22. [Note: FaithFanatic posted this comment on January 26, 2014.]

    I think it comes down less to how much you like or dislike the characters so much as how you like the different styles of relationships. While I do like Buffy and Spike a lot, it’s the amount of change they undergo in their interactions with each other that makes me label it as ‘deep.’ Consider how Buffy acts towards Spike in S4 and how that changes over the course of S5. Then see how twisted and dark it all gets in S6, and contrast it to ‘Touched’ or the final moments of ‘Chosen.’ Personal preference is all very well when it comes to how much you ‘like’ the characters, but when using the label of ‘deep’ I think you have to be able to show WHY you think that is.

    With Wesley and Lilah, yeah, you’re probably right. It says a lot that the latter is my (joint) second favourite Angel character despite being far less important than Cordy, Angel, Gunn and even Lorne.


  23. [Note: Monica posted this comment on February 8, 2014.]

    Well that I can understand. Personally, I just view their relationship more as constantly changing than I do deep. You can probably use the seventh season as a defense, but I actually feel the sixth season makes their relationship appear quite shallow. Spike’s feelings aside, Buffy saw him merely as a way to feel, and nothing more. At that point, their relationship was really only a representation of Buffy’s downward spiral than anything else.

    I find Cordelia and Angel’s relationship much more fascinating. As established in “Birthday”, the two of them needed each other. Without Cordelia, Angel lacks the human connection that gives him the incentive to help people, and without Angel, Cordelia never would have found purpose. Their’s is a relationship that deepens with each season and climaxes in “You’re Welcome”. I can’t think of another Buffyverse relationship where the two people were really so important to one another.

    Anyway, this is probably not an appropriate place for this, and fits better in the forum. How about…both relationships are pretty cool?


  24. [Note: Kyle posted this comment on February 8, 2014.]

    I don’t think you can say that one relationship is deeper than the other; they’re all different. Buffy’s and Angel’s relationship was born out of lust and affection, and, while they didn’t really know each other very well, they were still able to share a moment of happiness. Their relationship was so deep that they lost themselves in each other. Angel’s and Cordelia’s relationship was born out of necessity as Monica put it, allowing them to look past each other’s faults and also, potentially experience a moment of happiness (like the one in “Awakening”). Buffy’s and Spike’s relationship, while not very long (due to Spike’s death in “Chosen”), was formed out of a true understanding of each other. This allowed them to share in what I believe to be a moment of happiness in “Touched”, as they had nothing to hide from each other, no secrets, no pain, and no fears. So, while you’re entitled to your opinions, I will again say that, in my opinion, none of these three relationships were deeper than the other, as they were different and unique.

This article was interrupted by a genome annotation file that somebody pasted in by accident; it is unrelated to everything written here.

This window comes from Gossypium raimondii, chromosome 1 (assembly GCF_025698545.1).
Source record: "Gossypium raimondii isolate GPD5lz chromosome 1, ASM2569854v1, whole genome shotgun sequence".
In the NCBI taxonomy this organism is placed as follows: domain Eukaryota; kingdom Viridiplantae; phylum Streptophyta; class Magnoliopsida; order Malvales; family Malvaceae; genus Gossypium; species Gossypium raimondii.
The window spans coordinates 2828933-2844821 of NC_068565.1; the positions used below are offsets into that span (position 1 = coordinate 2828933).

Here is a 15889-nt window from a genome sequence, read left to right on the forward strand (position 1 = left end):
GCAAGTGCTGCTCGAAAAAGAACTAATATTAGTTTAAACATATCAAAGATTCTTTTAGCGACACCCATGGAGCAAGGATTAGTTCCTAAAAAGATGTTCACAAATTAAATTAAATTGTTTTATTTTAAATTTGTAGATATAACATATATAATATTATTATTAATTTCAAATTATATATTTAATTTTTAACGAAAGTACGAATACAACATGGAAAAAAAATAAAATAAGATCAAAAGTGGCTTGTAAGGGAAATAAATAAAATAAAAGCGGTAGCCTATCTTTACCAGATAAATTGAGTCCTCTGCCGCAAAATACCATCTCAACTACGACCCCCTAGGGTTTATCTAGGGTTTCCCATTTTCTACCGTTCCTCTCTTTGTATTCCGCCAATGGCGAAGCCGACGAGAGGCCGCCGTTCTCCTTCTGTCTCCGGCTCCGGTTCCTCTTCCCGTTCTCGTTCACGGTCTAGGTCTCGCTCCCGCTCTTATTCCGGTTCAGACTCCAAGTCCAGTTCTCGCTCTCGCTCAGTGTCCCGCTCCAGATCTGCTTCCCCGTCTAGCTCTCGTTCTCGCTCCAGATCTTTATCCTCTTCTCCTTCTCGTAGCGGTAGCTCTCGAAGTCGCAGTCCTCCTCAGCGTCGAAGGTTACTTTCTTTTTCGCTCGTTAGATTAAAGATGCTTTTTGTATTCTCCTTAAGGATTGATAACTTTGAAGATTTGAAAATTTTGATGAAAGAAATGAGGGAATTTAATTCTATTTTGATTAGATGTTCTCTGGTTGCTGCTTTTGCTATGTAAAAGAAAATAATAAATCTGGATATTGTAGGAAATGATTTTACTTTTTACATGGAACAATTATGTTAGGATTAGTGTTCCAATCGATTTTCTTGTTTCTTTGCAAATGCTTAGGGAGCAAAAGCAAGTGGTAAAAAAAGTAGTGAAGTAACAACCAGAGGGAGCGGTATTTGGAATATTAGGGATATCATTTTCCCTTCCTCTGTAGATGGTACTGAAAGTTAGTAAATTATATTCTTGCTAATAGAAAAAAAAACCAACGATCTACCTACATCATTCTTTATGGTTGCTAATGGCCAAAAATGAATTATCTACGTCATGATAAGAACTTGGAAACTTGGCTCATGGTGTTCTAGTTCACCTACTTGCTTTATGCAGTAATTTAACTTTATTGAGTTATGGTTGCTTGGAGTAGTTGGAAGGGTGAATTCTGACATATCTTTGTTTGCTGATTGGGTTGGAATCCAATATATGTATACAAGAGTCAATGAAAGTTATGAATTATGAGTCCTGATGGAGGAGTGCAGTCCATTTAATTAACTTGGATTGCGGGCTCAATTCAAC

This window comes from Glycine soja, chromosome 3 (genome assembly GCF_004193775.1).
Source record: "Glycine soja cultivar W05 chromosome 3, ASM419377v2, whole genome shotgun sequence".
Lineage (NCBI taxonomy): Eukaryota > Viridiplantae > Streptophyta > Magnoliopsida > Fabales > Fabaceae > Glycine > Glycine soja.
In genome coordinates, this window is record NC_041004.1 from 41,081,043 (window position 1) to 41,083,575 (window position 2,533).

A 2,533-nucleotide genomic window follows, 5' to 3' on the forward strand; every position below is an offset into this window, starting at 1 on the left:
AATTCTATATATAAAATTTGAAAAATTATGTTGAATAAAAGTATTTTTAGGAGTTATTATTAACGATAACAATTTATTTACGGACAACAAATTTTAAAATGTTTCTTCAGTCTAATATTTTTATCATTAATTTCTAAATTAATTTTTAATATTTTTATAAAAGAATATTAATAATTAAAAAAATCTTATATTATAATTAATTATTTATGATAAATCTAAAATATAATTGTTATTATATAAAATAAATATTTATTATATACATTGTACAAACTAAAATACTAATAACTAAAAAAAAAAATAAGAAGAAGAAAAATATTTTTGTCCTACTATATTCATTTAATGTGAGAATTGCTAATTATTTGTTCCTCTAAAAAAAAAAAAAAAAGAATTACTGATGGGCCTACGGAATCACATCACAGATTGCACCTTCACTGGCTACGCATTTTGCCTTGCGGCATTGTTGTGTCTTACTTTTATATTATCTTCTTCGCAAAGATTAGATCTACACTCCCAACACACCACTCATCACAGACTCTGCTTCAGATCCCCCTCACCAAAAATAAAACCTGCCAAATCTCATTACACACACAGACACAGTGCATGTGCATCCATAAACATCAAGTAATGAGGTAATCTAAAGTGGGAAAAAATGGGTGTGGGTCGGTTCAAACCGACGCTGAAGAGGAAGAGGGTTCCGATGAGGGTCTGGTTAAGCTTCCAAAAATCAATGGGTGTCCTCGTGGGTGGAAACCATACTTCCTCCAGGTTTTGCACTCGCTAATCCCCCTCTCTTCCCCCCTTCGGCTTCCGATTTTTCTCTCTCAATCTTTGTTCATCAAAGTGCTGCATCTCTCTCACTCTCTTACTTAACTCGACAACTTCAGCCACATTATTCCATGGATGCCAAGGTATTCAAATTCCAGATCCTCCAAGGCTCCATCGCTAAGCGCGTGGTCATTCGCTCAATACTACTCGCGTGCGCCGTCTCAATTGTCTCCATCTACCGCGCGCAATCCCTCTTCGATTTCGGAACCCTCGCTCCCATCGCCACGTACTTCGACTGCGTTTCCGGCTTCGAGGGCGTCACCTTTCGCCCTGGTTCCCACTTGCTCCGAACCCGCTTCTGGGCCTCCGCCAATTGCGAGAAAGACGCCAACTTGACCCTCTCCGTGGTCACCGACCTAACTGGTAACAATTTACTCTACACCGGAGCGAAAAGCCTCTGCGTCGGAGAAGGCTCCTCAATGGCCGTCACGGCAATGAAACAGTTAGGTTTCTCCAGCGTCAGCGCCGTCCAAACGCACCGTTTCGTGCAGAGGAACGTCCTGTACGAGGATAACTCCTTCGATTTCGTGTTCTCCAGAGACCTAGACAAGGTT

25. [Note: Alex C. posted this comment on February 9, 2014.]

    In general response to some of the previous comments, I find it rather interesting that Angel only started to develop romantic feelings towards Cordelia as she became more and more… like Buffy.


  26. [Note: Monica posted this comment on February 9, 2014.]

    Because she’s more of a hero by the time they fall for each other? Other than that, I don’t really think they become similar.


  27. [Note: Alex C. posted this comment on February 9, 2014.]

    Far more than that.

    As she develops over the second and third seasons of AtS, Cordelia becomes progressively more similar to Buffy in multiple respects. She is involuntarily gifted with a mystical power, and goes through a similar pattern of initial deep ambivalence giving way to embracing the purpose that it gives her as the central aspect of her identity. They’re both extremely self-sacrificing (far more so than any of the other main characters in the shows) and have a deep-seated sense of morality, but also grow progressively more isolated over time. I could go on, but you get the picture.

    The very qualities that make Cordelia a more heroic character as the series goes on directly echo many of the qualities that made Buffy a hero… and which inspired Angel while he was with her. I don’t think it’s at all a coincidence that the emergence of his romantic feelings toward Cordelia perfectly tracks the emergence of her exhibiting many of Buffy’s best traits.


  28. [Note: Monica posted this comment on February 9, 2014.]

    Well…wow! Way to own me, Alex! I didn’t even think of any of that when I made that statement before. It’s funny, actually, since Cordelia was originally meant to parallel Buffy in one way, and then grew to parallel Buffy in a completely different way. Really cool…


  29. [Note: Alex C. posted this comment on February 9, 2014.]

    I dashed off the above comment in a hurry, and so I didn’t list all the parallels that stand out to me, but they’re there. Buffy and Cordelia both start out as classic high school Queen Bees, but suffer a fall from grace, and in the process become much deeper, more well-rounded, and less frivolous individuals. They’re very devoted to their friends, but maintain an emotional distance from them a lot of them time, and when they’re suffering in some way usually try to hide or conceal it rather than share the pain. They’re both a lot smarter than they’re usually given credit for by the people around them, and when something matters to them they prefer to take care of it themselves, even if it would make more sense to rely on others. Despite seeming very socially self-assured, they both show a lot of hesitancy and insecurity when it comes to forming relationships with men. And so on.